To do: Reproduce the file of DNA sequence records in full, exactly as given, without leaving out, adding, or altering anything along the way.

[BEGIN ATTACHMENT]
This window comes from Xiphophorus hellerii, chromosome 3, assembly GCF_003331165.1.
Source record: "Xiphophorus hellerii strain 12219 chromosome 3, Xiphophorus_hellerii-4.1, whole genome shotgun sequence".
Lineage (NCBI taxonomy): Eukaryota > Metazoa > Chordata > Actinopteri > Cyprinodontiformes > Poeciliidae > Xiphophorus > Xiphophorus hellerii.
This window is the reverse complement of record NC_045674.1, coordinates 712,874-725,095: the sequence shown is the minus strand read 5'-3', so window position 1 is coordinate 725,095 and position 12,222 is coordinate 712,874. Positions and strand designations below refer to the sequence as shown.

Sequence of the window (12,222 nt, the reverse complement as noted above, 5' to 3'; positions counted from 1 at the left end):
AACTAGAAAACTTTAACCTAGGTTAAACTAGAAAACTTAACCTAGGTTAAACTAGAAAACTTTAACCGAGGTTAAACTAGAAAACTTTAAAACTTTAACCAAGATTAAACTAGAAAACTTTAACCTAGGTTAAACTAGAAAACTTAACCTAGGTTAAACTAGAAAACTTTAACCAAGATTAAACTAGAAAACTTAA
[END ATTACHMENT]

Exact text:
This window comes from Xiphophorus hellerii, chromosome 3, assembly GCF_003331165.1.
Source record: "Xiphophorus hellerii strain 12219 chromosome 3, Xiphophorus_hellerii-4.1, whole genome shotgun sequence".
Lineage (NCBI taxonomy): Eukaryota > Metazoa > Chordata > Actinopteri > Cyprinodontiformes > Poeciliidae > Xiphophorus > Xiphophorus hellerii.
This window is the reverse complement of record NC_045674.1, coordinates 712,874-725,095: the sequence shown is the minus strand read 5'-3', so window position 1 is coordinate 725,095 and position 12,222 is coordinate 712,874. Positions and strand designations below refer to the sequence as shown.

Sequence of the window (12,222 nt, the reverse complement as noted above, 5' to 3'; positions counted from 1 at the left end):
AACTAGAAAACTTTAACCTAGGTTAAACTAGAAAACTTAACCTAGGTTAAACTAGAAAACTTTAACCGAGGTTAAACTAGAAAACTTTAAAACTTTAACCAAGATTAAACTAGAAAACTTTAACCTAGGTTAAACTAGAAAACTTAACCTAGGTTAAACTAGAAAACTTTAACCAAGATTAAACTAGAAAACTTAA